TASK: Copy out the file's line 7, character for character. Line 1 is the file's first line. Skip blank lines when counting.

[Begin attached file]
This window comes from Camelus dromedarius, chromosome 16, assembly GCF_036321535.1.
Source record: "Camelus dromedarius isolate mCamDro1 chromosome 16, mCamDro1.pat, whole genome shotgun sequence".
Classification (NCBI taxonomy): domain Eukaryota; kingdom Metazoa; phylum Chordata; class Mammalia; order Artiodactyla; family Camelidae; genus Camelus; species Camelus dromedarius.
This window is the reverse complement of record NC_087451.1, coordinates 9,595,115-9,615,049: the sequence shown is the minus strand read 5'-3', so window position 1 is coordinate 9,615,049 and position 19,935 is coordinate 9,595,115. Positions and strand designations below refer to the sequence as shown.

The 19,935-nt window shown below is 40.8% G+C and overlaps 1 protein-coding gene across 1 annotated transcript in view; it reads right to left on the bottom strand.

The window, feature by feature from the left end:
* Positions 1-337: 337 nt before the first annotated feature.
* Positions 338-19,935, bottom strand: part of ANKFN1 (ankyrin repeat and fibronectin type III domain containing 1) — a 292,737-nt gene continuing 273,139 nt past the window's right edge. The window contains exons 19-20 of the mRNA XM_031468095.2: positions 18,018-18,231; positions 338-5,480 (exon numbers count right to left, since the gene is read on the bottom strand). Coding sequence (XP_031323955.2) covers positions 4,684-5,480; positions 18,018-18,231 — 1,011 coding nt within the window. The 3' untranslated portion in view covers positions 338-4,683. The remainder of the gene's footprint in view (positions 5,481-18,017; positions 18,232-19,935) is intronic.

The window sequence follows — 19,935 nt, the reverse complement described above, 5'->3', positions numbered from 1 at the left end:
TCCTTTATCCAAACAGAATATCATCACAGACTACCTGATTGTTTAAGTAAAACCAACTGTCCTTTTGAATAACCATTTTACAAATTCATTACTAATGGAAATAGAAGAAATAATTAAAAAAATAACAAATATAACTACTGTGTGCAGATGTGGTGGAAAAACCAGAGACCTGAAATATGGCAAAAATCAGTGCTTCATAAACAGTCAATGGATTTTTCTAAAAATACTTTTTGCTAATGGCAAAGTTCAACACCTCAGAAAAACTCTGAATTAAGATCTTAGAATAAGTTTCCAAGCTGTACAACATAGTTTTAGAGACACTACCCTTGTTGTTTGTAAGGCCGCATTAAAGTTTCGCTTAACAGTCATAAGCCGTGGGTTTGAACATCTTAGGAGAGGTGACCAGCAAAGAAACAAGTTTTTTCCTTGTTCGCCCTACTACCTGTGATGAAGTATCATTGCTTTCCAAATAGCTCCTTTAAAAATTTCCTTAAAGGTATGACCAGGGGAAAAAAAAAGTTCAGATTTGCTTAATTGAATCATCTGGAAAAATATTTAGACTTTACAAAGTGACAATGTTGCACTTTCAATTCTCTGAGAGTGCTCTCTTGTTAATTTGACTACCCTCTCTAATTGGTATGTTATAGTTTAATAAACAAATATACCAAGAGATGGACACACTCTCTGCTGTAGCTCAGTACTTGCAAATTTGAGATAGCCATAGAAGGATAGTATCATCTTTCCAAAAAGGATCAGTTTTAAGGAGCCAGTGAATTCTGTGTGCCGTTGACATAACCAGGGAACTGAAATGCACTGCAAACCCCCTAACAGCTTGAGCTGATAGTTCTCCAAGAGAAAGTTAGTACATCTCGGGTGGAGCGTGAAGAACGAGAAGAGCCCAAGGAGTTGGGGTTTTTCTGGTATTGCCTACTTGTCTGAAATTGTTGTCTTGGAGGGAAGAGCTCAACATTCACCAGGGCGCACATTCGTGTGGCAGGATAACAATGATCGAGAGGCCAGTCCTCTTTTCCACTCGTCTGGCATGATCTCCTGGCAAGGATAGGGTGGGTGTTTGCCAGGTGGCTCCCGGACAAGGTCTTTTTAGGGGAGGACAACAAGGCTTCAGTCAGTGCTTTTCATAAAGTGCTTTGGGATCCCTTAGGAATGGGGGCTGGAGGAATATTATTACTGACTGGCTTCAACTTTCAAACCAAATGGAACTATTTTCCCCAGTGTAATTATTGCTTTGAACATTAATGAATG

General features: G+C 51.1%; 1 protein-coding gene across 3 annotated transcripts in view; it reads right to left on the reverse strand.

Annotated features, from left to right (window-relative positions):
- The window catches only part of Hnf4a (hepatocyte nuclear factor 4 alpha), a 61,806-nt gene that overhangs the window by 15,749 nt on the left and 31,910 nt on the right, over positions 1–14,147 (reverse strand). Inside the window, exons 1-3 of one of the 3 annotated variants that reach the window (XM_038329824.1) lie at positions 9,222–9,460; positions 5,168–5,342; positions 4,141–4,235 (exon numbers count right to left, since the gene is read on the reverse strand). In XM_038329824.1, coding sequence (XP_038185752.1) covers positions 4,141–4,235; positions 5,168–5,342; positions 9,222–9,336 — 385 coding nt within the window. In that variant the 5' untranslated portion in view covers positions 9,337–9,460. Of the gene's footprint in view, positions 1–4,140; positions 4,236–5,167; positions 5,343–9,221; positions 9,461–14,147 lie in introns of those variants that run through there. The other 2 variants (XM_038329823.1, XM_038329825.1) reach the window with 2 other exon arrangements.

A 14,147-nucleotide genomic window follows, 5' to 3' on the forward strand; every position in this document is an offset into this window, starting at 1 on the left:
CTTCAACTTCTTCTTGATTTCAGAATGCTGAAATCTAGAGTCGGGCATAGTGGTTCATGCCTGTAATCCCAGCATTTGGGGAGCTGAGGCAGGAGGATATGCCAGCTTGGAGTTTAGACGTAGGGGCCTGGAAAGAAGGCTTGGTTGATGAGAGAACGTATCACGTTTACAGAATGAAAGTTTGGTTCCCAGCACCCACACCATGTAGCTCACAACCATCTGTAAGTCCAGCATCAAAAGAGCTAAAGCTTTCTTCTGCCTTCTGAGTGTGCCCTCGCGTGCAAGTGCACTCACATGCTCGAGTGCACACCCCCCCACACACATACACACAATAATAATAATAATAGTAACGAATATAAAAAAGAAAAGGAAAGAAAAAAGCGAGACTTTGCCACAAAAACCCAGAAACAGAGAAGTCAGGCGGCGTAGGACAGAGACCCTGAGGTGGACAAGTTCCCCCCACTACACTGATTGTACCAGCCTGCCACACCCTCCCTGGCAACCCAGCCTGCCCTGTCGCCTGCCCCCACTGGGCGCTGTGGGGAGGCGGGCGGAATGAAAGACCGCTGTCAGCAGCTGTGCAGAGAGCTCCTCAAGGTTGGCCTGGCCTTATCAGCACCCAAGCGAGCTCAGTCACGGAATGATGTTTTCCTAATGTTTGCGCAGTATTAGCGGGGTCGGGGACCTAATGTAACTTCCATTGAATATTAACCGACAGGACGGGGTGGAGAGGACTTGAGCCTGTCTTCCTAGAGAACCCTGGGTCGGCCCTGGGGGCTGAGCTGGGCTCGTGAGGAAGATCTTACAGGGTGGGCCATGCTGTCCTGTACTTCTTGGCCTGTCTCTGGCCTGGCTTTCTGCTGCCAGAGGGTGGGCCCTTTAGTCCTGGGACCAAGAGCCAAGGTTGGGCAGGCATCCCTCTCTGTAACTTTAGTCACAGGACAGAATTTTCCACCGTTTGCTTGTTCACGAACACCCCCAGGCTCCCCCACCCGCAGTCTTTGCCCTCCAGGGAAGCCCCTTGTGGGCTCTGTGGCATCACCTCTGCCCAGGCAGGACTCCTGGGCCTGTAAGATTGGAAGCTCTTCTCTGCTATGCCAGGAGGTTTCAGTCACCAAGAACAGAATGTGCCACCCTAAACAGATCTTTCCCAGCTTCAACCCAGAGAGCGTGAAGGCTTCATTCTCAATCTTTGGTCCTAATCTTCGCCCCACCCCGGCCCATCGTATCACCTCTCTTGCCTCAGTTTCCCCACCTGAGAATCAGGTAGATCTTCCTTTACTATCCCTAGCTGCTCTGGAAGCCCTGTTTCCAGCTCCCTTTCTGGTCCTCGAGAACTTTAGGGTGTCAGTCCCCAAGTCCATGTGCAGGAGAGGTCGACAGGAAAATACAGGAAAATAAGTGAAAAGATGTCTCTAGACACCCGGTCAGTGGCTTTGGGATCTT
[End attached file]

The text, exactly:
* Positions 1-337: 337 nt before the first annotated feature.